HR giants have been tom-tomming about recognition for a long time now. Recognition quickly then translates into rewards which then ends up with your organization rolling out yet another “recognition” mechanism.
We are bombarded by statistics surrounding recognition all the time
‘80% of employees claim that recognition is a strong motivator of work performance’ (http://www.businessinsider.in/10-Reasons-Your-Best-Employees-Are-Leaving-You/10-Reasons-Your-Best-Employees-Are-Leaving-You/slideshow/40318344.cms)
This page gives a quick snapshot at a lot more numbers: http://www.globoforce.com/gfblog/2014/25-great-statistics-on-employee-recognition
I have myself talked about rewarding over 60% of your population here.
And then this happened: I ran into an organization with no formal rewards mechanism.
Pretty crazy, eh? For someone who works in an organization with more than 4 reward programs, imagining a world with zero is just goddamn hard! But guess what? It’s been working and their justification for not having a reward mechanism makes a lot of sense too!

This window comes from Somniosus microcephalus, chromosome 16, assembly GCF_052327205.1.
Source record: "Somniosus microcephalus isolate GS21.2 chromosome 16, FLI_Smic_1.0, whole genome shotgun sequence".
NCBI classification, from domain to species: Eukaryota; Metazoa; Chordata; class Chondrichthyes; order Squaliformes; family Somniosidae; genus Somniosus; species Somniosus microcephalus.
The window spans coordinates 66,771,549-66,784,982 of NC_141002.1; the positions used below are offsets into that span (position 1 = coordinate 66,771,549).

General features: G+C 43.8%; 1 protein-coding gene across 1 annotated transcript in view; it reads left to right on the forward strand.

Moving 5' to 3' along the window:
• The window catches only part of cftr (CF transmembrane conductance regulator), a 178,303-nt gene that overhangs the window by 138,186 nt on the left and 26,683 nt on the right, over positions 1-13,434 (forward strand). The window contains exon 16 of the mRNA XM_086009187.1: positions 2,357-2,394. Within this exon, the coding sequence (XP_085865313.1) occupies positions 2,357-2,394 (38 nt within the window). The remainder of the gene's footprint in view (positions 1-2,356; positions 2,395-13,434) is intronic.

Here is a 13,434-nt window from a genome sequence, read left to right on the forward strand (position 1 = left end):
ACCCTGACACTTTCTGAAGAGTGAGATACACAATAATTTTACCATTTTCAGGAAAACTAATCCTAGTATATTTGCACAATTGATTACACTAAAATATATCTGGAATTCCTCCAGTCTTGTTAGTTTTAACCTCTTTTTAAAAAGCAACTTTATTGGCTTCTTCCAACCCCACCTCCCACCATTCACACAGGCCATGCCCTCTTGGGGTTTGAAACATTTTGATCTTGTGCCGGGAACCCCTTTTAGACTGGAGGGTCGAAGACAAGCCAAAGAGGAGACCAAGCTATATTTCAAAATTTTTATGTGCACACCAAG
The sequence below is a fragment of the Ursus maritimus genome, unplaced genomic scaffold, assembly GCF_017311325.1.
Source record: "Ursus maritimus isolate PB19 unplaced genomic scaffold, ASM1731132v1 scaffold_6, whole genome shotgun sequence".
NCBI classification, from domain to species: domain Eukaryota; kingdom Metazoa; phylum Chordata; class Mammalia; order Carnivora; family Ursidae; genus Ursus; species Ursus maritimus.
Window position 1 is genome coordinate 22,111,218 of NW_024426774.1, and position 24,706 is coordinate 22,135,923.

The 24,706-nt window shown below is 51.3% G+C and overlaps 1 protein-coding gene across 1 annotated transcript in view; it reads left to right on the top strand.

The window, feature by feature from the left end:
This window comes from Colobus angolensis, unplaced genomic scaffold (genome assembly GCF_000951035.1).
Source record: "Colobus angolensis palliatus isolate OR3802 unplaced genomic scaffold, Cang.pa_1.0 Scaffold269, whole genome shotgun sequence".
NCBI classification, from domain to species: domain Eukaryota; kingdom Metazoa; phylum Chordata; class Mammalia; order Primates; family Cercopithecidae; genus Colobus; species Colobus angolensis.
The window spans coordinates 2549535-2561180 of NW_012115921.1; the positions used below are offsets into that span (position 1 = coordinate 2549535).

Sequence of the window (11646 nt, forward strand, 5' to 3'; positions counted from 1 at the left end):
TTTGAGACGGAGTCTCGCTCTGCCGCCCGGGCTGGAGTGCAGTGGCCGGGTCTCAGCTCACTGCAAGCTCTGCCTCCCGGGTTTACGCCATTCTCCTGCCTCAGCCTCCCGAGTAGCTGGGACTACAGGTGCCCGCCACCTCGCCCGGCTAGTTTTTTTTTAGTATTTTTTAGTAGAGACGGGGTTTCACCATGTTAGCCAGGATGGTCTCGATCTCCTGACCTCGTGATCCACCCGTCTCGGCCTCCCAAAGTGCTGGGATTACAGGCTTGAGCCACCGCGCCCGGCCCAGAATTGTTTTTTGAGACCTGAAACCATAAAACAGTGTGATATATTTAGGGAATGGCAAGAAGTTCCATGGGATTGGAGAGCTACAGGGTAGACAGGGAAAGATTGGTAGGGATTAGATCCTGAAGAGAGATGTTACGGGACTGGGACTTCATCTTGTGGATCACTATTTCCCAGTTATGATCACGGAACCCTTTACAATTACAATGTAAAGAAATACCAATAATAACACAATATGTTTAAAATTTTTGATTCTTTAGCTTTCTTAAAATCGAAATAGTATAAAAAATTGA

Here is the justification (for the curious ones): One of our values says excellence. It is what you are supposed to do every day. If we start awarding people for being excellent, it means that you are doing something special but you are not! You are expected to be great at your job all the time. We aren’t going to hand out awards for that.
Whew! That must be exhausting. Do their employees love it? Not really. Everyone dreams of collecting a few certificates, titles and shiny new things or freebies. Have they accepted it? Pretty well. What is more interesting on how having a no rewards rule has pushed their HR teams to find innovative definitions of recognition.
I’ve been thinking of this myself and have come up with quite a few ways that recognition does not translate into rewards. What are they? Next post peeps!
For now, any idea which organization I am referring to?